It is always fun for us at the TJP to share the good news and simchas of those we have grown up with.

It has been an exciting spring and start of summer for Judy and Dr. Donald Cohen. A retired pathologist and cycling enthusiast, Don celebrated his 80th birthday in March with a weekend of family dinner parties, lunches and a Sunday morning brunch. Honored guests included his four children, their spouses, and nine grandchildren.

Attending were Daniel and Jane Cohen and their sons, Ben and Greg, from Yardley, Pa.; Diana “Dede” and Brian Kaplan, and children Andrew and Joanna, from Bellaire, Texas; Steven and Amy Cohen and son William from Arlington; and Dana Cohen Berk and Bill Paine, and Dana’s children Kevin, Jeffrey, Sarabelle and Sam from Plano.

On Memorial Day weekend, Don and Judy traveled to Pennsylvania for the high school graduation of grandson Greg from the George School in Yardley. Greg, a stand-out on the George School varsity golf team, will attend Tulane University as a Business major in the fall. Older brother, Ben, a senior at Muhlenberg College in Allentown, Pa. , is a pre-med major and plays on the tennis and soccer teams.

The fun continued for the Cohen family last month when daughter Jordana “Dana” Cohen Berk was married to Bill Paine on June 18 at her home in Plano. Dana’s eldest son, Kevin,13, was best man, and daughter Sarabelle, 7, was maid of honor. Dana’s son Jeffrey, 9, was an usher, and younger brother Sam, was the ring bearer. Dana chose a fitted white cotton brocade dress with a straight skirt and cris-crossed strap detail over the shoulders and back. The groom Bill and all the male members of the wedding were formally dressed in morning suit attire consisting of black striped trousers, grey jacket, white starched shirt with stand up collar, and black ascot and stickpin. As maid of honor, Sarabelle wore a white gown fitted at the waist, with a full skirt composed of several layers of net. The bride and groom honeymooned in Arkansas.

Among family members attending the wedding were Dana’s sister and family, Dede Cohen Kaplan, her husband Brian, and their children Andrew and Joanna. Andrew, a recent graduate of the University of Arizona, is enrolled at the University of Houston, taking courses in preparation for the MCAT exam. Daughter Joanna, will return to the University of Georgia in Athens as a sophomore this Fall, where she is majoring in nutrition.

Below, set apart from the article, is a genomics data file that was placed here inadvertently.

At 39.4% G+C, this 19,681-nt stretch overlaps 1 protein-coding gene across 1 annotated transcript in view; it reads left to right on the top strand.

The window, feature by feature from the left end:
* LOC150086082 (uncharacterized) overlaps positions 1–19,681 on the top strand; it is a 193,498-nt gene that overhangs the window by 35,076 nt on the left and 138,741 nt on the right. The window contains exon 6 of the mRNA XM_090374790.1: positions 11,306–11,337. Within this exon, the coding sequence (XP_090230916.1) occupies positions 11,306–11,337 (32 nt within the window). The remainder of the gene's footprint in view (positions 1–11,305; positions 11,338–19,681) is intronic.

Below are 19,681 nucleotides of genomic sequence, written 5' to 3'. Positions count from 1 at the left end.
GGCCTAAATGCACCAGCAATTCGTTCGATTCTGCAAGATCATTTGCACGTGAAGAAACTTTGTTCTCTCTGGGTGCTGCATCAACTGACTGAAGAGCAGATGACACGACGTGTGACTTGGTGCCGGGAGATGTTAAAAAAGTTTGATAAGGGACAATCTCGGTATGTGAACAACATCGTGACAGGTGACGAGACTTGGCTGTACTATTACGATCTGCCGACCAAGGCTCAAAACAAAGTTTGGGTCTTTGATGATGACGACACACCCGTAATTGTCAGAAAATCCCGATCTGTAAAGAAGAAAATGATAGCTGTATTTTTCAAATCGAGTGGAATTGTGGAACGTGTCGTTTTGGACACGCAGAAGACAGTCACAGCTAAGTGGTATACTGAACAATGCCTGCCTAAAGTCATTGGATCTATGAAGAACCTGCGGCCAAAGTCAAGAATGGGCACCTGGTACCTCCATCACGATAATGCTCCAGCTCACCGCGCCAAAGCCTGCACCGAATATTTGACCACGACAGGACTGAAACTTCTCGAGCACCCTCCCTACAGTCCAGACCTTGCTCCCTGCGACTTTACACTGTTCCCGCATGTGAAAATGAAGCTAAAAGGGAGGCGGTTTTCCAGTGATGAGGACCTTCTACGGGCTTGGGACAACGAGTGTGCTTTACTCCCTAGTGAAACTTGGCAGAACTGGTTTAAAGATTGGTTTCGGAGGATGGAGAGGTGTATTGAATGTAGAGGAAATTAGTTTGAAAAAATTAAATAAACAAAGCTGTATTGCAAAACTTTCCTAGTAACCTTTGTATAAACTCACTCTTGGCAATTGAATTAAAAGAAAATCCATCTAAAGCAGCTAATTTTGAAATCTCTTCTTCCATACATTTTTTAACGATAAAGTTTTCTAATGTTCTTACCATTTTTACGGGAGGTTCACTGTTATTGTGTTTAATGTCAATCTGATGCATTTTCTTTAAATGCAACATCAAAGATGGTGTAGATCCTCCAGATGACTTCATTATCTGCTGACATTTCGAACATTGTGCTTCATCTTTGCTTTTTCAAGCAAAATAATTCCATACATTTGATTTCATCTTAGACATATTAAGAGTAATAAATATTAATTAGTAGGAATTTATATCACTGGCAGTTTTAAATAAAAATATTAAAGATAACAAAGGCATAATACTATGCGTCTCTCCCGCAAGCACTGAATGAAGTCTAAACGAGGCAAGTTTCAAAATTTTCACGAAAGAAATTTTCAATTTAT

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Summer’s Here!

Summer’s Here!

Posted on 14 July 2011 by admin

A hallmark of summer

I remember it well. Sitting anxiously in the historic sanctuary of Beth El Congregation in Fort Worth for the religious school’s “closing exercises.” Everyone was fidgeting, and ready to head out to the spring-fed waters of Burger’s Lake for the end-of-the-year picnic. It was a tradition, as was Rabbi Robert J. Schur’s annual advice for how to best spend one’s summer. Without fail, the beloved rabbi — who has long since passed away — said, “Read a good book, take a long walk, and make a new friend.” To be honest, there aren’t too many things I remember with such clarity. And every summer I say the same thing to my own children. Here’s our TJP suggestions for how to accomplish Rabbi Schur’s suggestions.

— Sharon Wisch-Ray

Read a good book … or two

Two new books — one about Hank Greenberg, one about Jews’ roles in the black leagues — explore the American Jewish baseball experience.

Steve Lipman
Staff Writer, New York Jewish Week

“Hank Greenberg: The Hero Who Didn’t Want to Be One.” Mark Kurlansky, Jewish Lives, 164 pages, $25.

Unlike football and basketball, which venerate their current athletes as obviously the fastest and strongest and most talented (how many young fans of Michael Jordan even know who Wilt Chamberlain or Bill Russell are?), baseball honors its past. Like Judaism, which recognizes the greatness of previous leaders and of previous generations, baseball awards the title of its Golden Era to the years of the 1920s, the 1930s and the 1940s, when the “live ball,” home run-hitting style of play emerged. The home run records of Babe Ruth have long been eclipsed, but no subsequent player has challenged The Babe’s role as the best ever.

The mythical days of the National Pastime hold a special place for Jewish fans, whether in the storied career of Hank Greenberg, baseball’s first Jewish superstar, who nearly equaled Babe Ruth’s single season home run record and sat out a game on Yom Kippur in a time of growing anti-Semitism, or the largely unknown and unhonored men who served as partners with black America in promoting the sport’s separate black leagues, then in ending segregation in baseball.

Rabbi Alpert, associate professor of religion and women’s studies at Temple University, and Kurlansky, an author of 20 books, both bring a scholar’s research and writer’s grace to their subjects.

Kurlansky’s book, part of Yale University Press’ engaging Jewish Lives series, provides a fresh perspective and historical context to Greenberg, depicting him honestly as a man who had limited natural ability but became a star through hard work and year-round conditioning. Although an indifferent student in high school, Greenberg widened his intellect through a dedicated regimen of reading, and while thoroughly secular, he took a stand for his community — if not for a religious principle — by missing a late season game on Yom Kippur in 1934, leaving a mark on Jewish history that remained unique until the arrival of Sandy Koufax and Shawn Green decades later.

Greenberg, who changed his first name from Hymie but refused to change his last name, lived the rest of his life as a Jewish hero, a stature that gave him great discomfort. “Greenberg had never wanted to be known as the Jewish baseball player,” Kurlansky writes. “All he wanted to do was play baseball. But it was his lot to play baseball in the most anti-Semitic period in American history, and in times of anti-Semitism, Jews and anti-Semites alike garner attention. Whether he liked it or not, Greenberg was never going to be just a baseball player.”